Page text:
YouTube ruined the NBA slam dunk contest.
Back in the day - say 1988 - if you told me Michael Jordan dunked from the free throw line, I'd believe you. In fact, if I missed the news that night, I'd have no choice but to believe you.
But here's the thing - Jordan didn't take off from the free throw line. He was a good 1/2 step inside it. Oh, and he never double clutched, as many now believe. So the dunk that launched a thousand marketing executions was not quite what it was reported to be.
And I can't tell you how thankful I am YouTube didn't exist in 1988. I would rather remember that dunk as it was reported, rather than as it really was [see clip below].
Fast forward 23 years.
"Blake Griffin just dunked over a car!" screamed the Internet a few nights ago.
But here's the thing - he dunked over the hood of a car. And while a great physical accomplishment, not quite as it was reported. Very similar to the Jordan situation, except these days, everyone's an analyst - and we all have access to the greatest instant reply machine ever invented ... YouTube.
In the days since Blake's dunk I've watched it probably 10 times, from various angles and speeds. And I've picked it apart like no dunk I've ever seen.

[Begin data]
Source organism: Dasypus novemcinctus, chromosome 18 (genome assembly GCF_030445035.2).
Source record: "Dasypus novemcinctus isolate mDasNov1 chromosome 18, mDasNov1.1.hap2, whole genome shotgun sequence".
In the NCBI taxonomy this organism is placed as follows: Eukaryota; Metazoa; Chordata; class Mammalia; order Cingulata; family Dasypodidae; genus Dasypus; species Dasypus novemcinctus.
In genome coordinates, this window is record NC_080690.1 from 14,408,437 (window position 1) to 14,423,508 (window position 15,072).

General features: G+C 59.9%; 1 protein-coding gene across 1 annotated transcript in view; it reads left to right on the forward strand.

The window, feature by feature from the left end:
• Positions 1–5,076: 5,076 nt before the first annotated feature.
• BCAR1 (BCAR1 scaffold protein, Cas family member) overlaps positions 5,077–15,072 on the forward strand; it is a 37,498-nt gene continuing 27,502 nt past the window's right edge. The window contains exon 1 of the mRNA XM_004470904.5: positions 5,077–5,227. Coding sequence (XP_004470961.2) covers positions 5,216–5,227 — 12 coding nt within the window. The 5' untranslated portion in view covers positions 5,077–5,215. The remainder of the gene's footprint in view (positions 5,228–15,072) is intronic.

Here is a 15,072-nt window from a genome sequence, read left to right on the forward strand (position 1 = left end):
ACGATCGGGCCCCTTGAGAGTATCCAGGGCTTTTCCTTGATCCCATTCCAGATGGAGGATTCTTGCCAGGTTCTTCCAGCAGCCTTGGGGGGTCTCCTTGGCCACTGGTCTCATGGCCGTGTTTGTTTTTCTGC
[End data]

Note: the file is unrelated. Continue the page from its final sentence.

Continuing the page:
And I hate that. It feels like I've ruined a great moment.
Bill Simmons recently had David Stern on his podcast, and they talked about YouTube becoming a great accellerant for the popularity of young NBA talent. And I agree. Blake is Blake, in part, because of YouTube. But with that upside, comes the down. And the down, for me, is a loss of wonderment and imagination.
I wouldn't go back to the old way. I'm too addicted to YouTube and too strapped for time to watch a lot of live TV. But it does make me pause and think.
So yes, for me YouTube ruined the NBA slam dunk contest. Then again, the silly props and seemingly infinite attempts at each dunk don't help either.
And for what it's worth, this is how the dunk contest should be. Courtesy of the NBA D League.